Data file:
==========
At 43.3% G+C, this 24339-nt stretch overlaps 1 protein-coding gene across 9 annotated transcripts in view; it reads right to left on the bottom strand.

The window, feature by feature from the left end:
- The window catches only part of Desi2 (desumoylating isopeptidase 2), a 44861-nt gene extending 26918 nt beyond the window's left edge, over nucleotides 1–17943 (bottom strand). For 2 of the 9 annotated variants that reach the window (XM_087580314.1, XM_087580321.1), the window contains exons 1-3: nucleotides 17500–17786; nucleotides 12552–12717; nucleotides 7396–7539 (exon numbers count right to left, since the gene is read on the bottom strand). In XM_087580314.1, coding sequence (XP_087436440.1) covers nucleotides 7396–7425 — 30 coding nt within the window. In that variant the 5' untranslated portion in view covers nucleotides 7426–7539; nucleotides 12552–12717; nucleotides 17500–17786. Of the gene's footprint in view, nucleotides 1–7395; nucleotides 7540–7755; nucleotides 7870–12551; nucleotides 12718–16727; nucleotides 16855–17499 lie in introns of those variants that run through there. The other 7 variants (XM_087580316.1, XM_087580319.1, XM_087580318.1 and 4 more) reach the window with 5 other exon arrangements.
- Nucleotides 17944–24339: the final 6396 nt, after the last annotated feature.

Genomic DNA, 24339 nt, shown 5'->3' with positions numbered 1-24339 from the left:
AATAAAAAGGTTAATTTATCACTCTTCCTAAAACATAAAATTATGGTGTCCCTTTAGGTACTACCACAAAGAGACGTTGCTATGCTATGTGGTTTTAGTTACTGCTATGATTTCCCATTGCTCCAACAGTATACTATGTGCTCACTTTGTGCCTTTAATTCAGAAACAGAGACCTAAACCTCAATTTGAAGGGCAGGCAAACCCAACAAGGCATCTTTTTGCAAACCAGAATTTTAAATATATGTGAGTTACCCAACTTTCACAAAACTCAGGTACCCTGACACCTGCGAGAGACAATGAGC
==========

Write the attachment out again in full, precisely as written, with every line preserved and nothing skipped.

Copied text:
At 43.3% G+C, this 24339-nt stretch overlaps 1 protein-coding gene across 9 annotated transcripts in view; it reads right to left on the bottom strand.

The window, feature by feature from the left end:
- The window catches only part of Desi2 (desumoylating isopeptidase 2), a 44861-nt gene extending 26918 nt beyond the window's left edge, over nucleotides 1–17943 (bottom strand). For 2 of the 9 annotated variants that reach the window (XM_087580314.1, XM_087580321.1), the window contains exons 1-3: nucleotides 17500–17786; nucleotides 12552–12717; nucleotides 7396–7539 (exon numbers count right to left, since the gene is read on the bottom strand). In XM_087580314.1, coding sequence (XP_087436440.1) covers nucleotides 7396–7425 — 30 coding nt within the window. In that variant the 5' untranslated portion in view covers nucleotides 7426–7539; nucleotides 12552–12717; nucleotides 17500–17786. Of the gene's footprint in view, nucleotides 1–7395; nucleotides 7540–7755; nucleotides 7870–12551; nucleotides 12718–16727; nucleotides 16855–17499 lie in introns of those variants that run through there. The other 7 variants (XM_087580316.1, XM_087580319.1, XM_087580318.1 and 4 more) reach the window with 5 other exon arrangements.
- Nucleotides 17944–24339: the final 6396 nt, after the last annotated feature.

Genomic DNA, 24339 nt, shown 5'->3' with positions numbered 1-24339 from the left:
AATAAAAAGGTTAATTTATCACTCTTCCTAAAACATAAAATTATGGTGTCCCTTTAGGTACTACCACAAAGAGACGTTGCTATGCTATGTGGTTTTAGTTACTGCTATGATTTCCCATTGCTCCAACAGTATACTATGTGCTCACTTTGTGCCTTTAATTCAGAAACAGAGACCTAAACCTCAATTTGAAGGGCAGGCAAACCCAACAAGGCATCTTTTTGCAAACCAGAATTTTAAATATATGTGAGTTACCCAACTTTCACAAAACTCAGGTACCCTGACACCTGCGAGAGACAATGAGC